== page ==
OSHA fines DuPont for methyl mercaptan deaths

Methyl mercaptan structureThe Occupational Safety & Health Administration (OSHA) has cited DuPont for 11 worker safety violations for a November, 2014, methyl mercaptan leak that killed four workers. The citations come with a total fine of $99,000.

Methyl mercaptan is used to make the insecticide methomyl. DuPont determined that more than 23,000 lb of methyl mercaptan was released in the incident, C&EN reports.

“The fatal incident occurred as one worker was overwhelmed when methyl mercaptan gas was unexpectedly released when she opened a drain on a methyl mercaptan vent line,” an OSHA press release says. “Two co-workers who came to her aid were also overcome. None of the three wore protective respirators. A fourth co-worker – the brother of one of the fallen men – attempted a rescue, but was unsuccessful. All four people died in the building.”

The OSHA citations involved violations of 29 CFR 1910 part 119, process safety management of highly hazardous chemicals; part 134, respiratory protection; part 165, employee alarm systems; and part 1000, air contaminants.

The specific citations are:

1.1 – Serious – 29 CFR 1910.119(d)(3)(i)(B): Process safety information pertaining to the equipment in the process did not include the piping and instrument diagrams (P&IDs).

1.2a – Serious – 29 CFR 1910.119(e)(1): The process hazard analysis was not appropriate to the complexity of the process and did not identify, evaluate, and control the hazards involved in the process.

1.2b – Serious – 29 CFR 1910.119(e)(3)(iii): The process hazards analysis did not address engineering and administrative controls applicable to the hazards and their interrelationships such as appropriate application of detection methodologies to provide early warning of releases.

1.3 – Serious – 29 CFR 1910.119(f)(1)(ii)(B): The employers written operating procedures covering operating limits did not address the steps required to correct deviations -In the Alternative- 29 CFR 191 0.119(J)(2): The employer did not establish and implement written procedures to maintain the on-going integrity of process equipment as required.

1.4 – Serious – 29 CFR 1910.119(f)(4): The employer did not develop and implement safe work practices to provide for the control of hazards during operations such as lockout/tagout; confined space entry; opening process equipment or piping; and control over entrance into a facility by maintenance, contractor, laboratory, or other support personnel. These safe work practices shall apply to employees and contractor employees.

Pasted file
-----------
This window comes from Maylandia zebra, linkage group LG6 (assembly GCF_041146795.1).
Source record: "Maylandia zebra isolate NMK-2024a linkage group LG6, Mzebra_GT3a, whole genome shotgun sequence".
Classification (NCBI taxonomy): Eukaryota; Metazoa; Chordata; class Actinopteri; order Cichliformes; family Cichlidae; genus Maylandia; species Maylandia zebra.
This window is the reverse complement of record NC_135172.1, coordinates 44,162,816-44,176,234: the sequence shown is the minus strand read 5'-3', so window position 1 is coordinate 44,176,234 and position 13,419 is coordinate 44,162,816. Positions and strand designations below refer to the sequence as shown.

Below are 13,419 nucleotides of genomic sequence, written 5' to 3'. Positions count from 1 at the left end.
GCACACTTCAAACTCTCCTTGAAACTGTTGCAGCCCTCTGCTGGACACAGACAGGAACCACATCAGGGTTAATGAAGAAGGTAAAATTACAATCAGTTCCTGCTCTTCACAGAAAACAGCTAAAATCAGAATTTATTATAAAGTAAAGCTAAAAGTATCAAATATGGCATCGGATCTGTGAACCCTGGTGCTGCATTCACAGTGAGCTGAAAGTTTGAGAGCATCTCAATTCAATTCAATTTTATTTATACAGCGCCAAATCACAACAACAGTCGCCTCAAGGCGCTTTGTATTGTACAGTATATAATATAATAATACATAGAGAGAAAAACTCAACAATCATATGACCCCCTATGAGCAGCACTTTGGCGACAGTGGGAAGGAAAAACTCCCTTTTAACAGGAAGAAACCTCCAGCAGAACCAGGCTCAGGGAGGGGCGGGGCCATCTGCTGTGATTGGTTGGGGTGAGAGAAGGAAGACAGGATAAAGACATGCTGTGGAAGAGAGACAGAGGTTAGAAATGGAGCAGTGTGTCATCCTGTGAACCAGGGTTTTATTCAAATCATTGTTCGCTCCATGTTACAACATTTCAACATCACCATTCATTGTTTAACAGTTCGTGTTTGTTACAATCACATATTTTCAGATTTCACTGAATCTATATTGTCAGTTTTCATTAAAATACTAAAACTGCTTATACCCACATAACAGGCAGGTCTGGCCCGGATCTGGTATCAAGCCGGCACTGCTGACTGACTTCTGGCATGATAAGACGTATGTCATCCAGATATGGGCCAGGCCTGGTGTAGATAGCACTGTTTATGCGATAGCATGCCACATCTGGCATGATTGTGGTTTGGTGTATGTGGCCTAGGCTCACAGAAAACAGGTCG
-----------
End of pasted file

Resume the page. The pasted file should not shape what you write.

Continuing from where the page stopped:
1.5 – Serious – 29 CFR 1910.119(j)(5): Equipment deficiencies. The employer did not correct deficiencies in equipment that are outside acceptable limits (defined by the process safety information in paragraph (d) of this section) before further use or in a safe and timely manner when necessary means are taken to assure safe operation.

1.6a – Serious – 29 CFR 1910.119(l)(1): The employer did not establish and implement written procedures to manage changes to process chemicals, technology, equipment, and procedures; and, changes to facilities that affect a covered process.

1.6b – Serious – 29 CFR 1910.119(1)(4): Process safety information required by paragraph (d) of this section was not updated when a change covered by this paragraph resulted in a change in the process safety information.

1.7 – Serious – 29 CFR 1910.134(c)(1)(vii): The employer failed to train employees in the respiratory hazards to which they are potentially exposed during routine situations

1.8 – Serious – 29 CFR 1910.165(b)(1): The employee alarm system did not provide warning for reaction time for safe escape of employees from the workplace or the immediate work area, or both.

1.9a – Serious – 29 CFR 1910.1000(a)(1): Employee(s) were exposed to an airborne concentration of Methyl Mercaptan listed in Table Z-1 in excess of the ceiling concentration of 10 ppm.

1.9b – Serious – 29 CFR 1910.1000(e): Administrative or engineering controls were not used and implemented to achieve compliance with the limits prescribed in 29 CFR 1910.1000(a) through (d). When such controls were not feasible/available to achieve full compliance, protective equipment or any other protective measures were not used to keep the exposure of employees to air contaminants within the limits prescribed.

2.1 – Repeat – 29 CFR 1910.119(g)(1 )(i): Each employee presently involved in operating a process, and each employee before being involved in operating a newly assigned process, was not trained in an overview of the process and in the operating procedures as specified in paragraph (f) of this section. The training shall include emphasis on the specific safety and health hazards, emergency operations including shutdown, and safe work practices applicable to the employee’s job tasks.

3.1 – Other-than-serious – 29 CFR 1910.119(h)(2)(vi): The employer shall maintain a contract employee injury and illness log related to the contractor’s work in process areas.

Author: Jyllian Kemsley

Share This Post On

1 Comment

  1. This is pathetic. What’s the point of fining DuPont $100k? That’s pocket change for them. They killed four people!